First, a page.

Did you know that where you live may be increasing your stress levels, hindering your motivation or even causing depression? Your mental health is an important part of your life, and it is vital that you learn what affects it and how to improve it.
According to the University of Minnesota, living in a busy city in particular can take its toll; the hustle and bustle may increase stress levels and make it more difficult to relax. But that doesn't mean all hope is lost for city-dwellers. If you are looking to move to a new city, here are some tips to finding peace in your fast-paced new life. They may also provide some ideas for how to make the time in your current city more enjoyable.
Choice of City
Before you take the leap and move, do plenty of research on the different neighborhoods in the area, looking specifically for the busy vs. the calm areas. If you love being near the water or find peace surrounded by trees, search out a city that caters to these needs. Helpful resources such as ParkScore, rank the average resident's ease of access to green space by city. Philadelphia, for example, might not have many open spaces, but just a quick train ride out of the city will bring you to more rural areas of Pennsylvania. Love hiking to relax? A place like Denver will provide you with that option just a few minutes outside the city lines.
You can often find reviews of your city online via Yelp!, local community forums, and by connecting with people you've met who live or work there. I have found good connections that can provide a local's perspective through connections on LinkedIn and Facebook, for example.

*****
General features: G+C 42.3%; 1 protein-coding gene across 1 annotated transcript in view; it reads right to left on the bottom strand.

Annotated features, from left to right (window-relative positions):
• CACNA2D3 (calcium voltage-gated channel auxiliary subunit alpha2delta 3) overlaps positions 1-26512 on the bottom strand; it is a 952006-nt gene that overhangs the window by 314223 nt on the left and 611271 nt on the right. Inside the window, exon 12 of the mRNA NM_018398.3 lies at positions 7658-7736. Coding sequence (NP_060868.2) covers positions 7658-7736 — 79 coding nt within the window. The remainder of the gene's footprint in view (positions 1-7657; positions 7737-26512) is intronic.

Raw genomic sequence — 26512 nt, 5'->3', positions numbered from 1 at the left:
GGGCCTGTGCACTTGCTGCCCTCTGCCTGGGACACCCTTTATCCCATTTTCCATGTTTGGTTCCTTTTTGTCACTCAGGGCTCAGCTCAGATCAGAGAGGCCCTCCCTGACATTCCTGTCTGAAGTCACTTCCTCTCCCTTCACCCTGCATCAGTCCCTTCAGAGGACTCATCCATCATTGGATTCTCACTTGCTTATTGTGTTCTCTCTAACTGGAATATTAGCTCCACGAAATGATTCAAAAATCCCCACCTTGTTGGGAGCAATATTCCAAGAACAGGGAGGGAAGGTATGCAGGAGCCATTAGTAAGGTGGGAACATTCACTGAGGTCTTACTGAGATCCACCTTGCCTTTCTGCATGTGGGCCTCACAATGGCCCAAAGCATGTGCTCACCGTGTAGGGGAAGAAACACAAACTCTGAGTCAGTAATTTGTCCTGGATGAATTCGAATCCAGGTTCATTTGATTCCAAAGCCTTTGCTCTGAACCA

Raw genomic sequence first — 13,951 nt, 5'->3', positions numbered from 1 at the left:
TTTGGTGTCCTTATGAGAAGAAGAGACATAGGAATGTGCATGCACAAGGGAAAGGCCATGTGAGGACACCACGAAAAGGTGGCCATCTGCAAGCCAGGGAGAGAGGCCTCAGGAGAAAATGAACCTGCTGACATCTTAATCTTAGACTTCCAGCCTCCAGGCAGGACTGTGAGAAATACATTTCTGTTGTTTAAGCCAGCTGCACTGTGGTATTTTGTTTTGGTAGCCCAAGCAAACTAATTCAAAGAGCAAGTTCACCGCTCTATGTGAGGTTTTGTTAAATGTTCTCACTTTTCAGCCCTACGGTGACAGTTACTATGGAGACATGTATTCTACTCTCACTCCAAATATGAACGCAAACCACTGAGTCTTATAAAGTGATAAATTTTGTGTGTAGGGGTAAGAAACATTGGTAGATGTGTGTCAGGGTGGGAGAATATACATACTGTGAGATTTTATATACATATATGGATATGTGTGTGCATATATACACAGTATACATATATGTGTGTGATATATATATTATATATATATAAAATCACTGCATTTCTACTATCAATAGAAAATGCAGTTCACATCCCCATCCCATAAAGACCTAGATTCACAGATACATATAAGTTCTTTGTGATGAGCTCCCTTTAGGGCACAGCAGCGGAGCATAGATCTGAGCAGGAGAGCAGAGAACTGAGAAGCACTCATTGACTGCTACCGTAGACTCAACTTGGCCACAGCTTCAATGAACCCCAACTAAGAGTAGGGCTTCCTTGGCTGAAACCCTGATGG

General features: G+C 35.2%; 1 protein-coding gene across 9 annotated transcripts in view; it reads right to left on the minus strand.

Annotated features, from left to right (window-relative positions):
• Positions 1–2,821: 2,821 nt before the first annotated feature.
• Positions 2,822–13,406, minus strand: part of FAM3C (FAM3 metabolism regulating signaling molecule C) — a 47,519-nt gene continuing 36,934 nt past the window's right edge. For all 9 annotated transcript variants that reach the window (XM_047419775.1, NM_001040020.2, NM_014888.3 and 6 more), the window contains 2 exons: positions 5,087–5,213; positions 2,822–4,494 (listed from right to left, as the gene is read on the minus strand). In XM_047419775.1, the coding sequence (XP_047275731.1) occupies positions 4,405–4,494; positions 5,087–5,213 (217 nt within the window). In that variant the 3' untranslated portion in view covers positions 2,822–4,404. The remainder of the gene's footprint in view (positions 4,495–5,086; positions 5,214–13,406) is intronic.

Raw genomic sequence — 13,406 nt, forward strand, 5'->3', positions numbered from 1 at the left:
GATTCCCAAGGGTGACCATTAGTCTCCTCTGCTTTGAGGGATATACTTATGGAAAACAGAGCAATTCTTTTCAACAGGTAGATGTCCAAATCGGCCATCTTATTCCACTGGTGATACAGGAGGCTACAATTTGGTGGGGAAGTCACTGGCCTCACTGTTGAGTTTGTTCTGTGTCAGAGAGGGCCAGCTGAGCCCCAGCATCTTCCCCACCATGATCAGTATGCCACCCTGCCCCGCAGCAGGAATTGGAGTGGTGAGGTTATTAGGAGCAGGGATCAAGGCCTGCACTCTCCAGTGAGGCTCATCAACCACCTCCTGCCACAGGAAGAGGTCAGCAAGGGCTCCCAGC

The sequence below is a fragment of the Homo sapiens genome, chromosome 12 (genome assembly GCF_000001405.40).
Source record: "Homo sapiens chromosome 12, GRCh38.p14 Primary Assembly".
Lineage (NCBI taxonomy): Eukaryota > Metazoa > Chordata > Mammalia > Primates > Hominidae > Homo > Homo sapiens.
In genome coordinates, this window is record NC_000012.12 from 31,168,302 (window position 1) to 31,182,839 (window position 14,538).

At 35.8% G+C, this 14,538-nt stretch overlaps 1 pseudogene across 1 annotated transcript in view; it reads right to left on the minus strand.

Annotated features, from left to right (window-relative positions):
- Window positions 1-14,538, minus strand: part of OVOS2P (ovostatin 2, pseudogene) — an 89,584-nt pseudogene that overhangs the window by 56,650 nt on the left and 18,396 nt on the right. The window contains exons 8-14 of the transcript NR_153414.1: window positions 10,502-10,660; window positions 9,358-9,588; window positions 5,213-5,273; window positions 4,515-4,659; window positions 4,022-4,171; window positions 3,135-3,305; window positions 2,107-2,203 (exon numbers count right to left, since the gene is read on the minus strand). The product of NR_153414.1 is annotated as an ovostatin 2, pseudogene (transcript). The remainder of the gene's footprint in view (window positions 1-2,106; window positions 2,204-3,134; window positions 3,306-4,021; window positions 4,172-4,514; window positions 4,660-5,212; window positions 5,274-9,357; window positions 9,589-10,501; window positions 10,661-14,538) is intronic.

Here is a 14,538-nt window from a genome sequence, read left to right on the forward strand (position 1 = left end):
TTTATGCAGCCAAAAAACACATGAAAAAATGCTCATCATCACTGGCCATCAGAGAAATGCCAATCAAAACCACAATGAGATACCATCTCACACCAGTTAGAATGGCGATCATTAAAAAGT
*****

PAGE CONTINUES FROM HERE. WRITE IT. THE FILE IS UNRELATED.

Location of Home
Once you know where you are going to move, it is time to find an apartment or home in that area that will keep you stress free. Take Chicago as an example. While the city is highly populated and full of action, you can easily find homes that fit your criteria. Start by checking online for available apartments to rent — you may find listings that face Lake Michigan, giving you a scenic view of the water, or overlook one of the many parks in the city. Be sure to read user reviews to find out if complexes attract busy and loud neighbors. If you are someone who needs peace and quiet for your mental well-being, see what the tenants say about the building before making a move.
Think about your commute and other lifestyle elements when you decide where to live - if you like to cycle, living near a good bike path would be helpful. If you plan to commute, make sure you know what you're getting into (distance, time in traffic, options for public transportation or biking / walking to work, for example). This is a good reason to rent for a while before you buy - try they location for a while to see if it is compatible with you.
You can participate in peaceful activities like yoga, meditation or writing in any city. If you don't have a lot of access to the outdoors or quiet places, turn your apartment into a serene oasis. Set aside time each day to meditate to clear your mind and relax. If you are new to the practice, use an app like Calm, which lets you choose the length of your session, voiceovers, background sounds and more. With a pair of headphones and your eyes closed, escape to the peaceful area of your dreams. Try a few different activities and reflect on which makes you feel the most calm, and then stick to a routine to improve your mental state.
Moving to a busy city doesn't mean your mind has to speed up to keep pace. There are plenty of places to relax and find peace if you do your research and set aside time for your mental health.
I like to get out into the country for a hike, horseback riding, or volunteering at charities - all of these are relaxing for me. Your particular relaxation needs might be different, so make a list of "must haves" and "nice to haves" from an activity and amenity perspective, and plan so you have good options for the things that are important to you in your new home city.